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You can now order the latest top-end Samsung in SA – for the price of a pretty decent used car

The company announced two models for the plus-sized phone: the Galaxy Note20 (in 4G and 5G variants) and the Galaxy Note20 Ultra, the one with all the bells and whistles.

Samsung took the wraps off its newest Galaxy Note phones on Wednesday: the  Galaxy Note 20 and Galaxy Note 20 Ultra. The new devices come with faster processors and improved cameras compared to last year’s models.

The two phones have much in common with Samsung’s Galaxy S20 lineup, with the biggest differences being the Note’s signature stylus and the more expensive model’s new Ultra Wideband technology. This feature makes the Note 20 Ultra better at sensing nearby objects so that it can more easily share content with other devices and potentially work more seamlessly with smart home gadgets in the future. Apple’s iPhone 11 also supports this technology.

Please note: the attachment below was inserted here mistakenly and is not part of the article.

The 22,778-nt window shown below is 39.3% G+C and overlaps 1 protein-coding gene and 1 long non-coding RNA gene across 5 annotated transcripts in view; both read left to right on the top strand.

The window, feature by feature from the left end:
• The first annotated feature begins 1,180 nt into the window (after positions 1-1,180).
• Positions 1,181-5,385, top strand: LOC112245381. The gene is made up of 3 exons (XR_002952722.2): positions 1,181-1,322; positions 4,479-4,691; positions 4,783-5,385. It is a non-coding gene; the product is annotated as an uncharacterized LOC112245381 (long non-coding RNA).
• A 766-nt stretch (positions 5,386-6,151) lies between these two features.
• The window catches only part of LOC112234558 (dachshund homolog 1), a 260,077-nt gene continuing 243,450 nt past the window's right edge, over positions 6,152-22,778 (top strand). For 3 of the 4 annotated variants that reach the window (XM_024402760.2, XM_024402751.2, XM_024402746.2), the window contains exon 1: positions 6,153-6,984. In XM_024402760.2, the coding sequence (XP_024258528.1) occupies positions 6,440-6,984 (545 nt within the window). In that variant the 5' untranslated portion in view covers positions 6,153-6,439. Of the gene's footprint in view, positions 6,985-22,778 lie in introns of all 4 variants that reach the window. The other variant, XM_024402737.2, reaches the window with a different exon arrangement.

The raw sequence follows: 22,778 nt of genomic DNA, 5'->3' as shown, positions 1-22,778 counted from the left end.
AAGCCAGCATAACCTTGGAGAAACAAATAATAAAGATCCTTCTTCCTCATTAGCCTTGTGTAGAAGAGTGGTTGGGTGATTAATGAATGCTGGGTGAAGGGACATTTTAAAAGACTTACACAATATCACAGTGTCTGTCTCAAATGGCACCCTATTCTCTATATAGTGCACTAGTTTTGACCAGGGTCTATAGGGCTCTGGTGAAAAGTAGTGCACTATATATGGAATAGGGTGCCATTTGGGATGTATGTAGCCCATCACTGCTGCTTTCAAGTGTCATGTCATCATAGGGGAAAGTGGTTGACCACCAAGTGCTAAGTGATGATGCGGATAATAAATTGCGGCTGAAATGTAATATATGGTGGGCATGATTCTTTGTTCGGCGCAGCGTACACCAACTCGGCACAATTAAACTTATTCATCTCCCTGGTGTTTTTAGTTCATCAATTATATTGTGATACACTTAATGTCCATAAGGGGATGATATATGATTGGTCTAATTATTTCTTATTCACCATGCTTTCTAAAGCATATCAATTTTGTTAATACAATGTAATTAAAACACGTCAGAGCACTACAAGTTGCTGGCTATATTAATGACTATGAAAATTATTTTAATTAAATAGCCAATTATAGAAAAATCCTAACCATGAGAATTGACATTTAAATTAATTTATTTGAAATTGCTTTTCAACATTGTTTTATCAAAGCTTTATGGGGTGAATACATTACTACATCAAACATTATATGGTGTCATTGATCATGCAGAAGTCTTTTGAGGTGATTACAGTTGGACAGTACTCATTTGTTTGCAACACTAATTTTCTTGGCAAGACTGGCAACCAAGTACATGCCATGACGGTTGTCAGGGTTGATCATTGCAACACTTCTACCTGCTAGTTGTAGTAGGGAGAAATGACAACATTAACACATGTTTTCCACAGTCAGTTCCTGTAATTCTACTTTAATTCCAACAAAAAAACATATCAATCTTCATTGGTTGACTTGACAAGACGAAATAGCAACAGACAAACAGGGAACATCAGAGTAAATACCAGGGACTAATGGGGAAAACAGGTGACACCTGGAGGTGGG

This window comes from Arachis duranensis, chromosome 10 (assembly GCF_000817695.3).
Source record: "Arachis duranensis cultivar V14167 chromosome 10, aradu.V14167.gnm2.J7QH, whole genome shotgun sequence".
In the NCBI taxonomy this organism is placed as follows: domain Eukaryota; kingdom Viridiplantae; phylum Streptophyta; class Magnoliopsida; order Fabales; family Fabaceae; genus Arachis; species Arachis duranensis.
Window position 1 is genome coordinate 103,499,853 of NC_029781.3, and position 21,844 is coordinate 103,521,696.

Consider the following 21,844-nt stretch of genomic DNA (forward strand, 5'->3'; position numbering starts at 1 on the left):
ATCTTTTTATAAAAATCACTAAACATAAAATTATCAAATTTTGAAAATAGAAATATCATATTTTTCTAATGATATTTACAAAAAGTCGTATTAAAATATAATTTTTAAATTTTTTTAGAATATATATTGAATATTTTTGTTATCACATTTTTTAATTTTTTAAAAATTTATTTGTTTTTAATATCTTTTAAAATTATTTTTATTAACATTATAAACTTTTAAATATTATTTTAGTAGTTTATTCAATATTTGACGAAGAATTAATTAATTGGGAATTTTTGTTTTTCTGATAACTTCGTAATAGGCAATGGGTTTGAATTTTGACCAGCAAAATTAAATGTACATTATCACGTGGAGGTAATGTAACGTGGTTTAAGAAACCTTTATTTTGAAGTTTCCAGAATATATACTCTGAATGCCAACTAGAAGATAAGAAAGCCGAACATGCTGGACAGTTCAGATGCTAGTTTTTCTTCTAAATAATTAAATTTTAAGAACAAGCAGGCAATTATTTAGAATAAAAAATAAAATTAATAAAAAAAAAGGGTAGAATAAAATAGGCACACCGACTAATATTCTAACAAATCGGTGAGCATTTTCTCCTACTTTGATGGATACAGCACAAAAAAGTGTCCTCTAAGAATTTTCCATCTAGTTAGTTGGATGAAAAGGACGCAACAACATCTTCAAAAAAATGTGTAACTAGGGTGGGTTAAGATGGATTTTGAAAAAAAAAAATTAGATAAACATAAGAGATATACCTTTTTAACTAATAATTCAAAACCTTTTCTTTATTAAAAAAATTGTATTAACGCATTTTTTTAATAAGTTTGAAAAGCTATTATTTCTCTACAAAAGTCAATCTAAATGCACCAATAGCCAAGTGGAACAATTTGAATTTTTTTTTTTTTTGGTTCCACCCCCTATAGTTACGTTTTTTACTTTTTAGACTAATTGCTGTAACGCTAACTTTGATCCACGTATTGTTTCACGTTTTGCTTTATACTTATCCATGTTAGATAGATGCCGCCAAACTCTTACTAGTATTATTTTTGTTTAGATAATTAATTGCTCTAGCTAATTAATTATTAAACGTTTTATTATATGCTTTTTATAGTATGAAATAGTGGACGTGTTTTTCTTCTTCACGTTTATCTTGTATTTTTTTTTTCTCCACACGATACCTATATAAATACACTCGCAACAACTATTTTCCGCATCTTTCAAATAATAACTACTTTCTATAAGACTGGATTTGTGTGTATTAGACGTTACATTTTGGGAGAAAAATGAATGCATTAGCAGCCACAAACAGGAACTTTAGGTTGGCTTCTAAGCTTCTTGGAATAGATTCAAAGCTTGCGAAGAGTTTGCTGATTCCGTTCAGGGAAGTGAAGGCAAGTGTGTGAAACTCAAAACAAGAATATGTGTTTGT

Samsung has launched its new Galaxy Note20 smartphone, and it is due to be in South Africa on 21 August.

But it’s pricey. The base model costs R25,000. The top-end Ultra model is on pre-order for R36,000 cash.

For that money, there’s quite a handsome selection of second-hand cars available right now, including a 2008 Dodge Caliber.

Samsung just launched its new Galaxy Note20 smartphone – and it’s pricey. Really, really pricey.

The company announced two models for the plus-sized phone: the Galaxy Note20 (in 4G and 5G variants) and the Galaxy Note20 Ultra, the one with all the bells and whistles.

The models will go on sale in South Africa on 21 August, and are already available for pre-order at outlets like Telkom and Vodacom.

Considering consumers everywhere are hard-hit by Covid-19 and the resulting economic damage, the phone has a pretty hefty pricetag. According to Samsung, the base model retails for R25,000 while the Ultra retails for an eye-watering R37,000.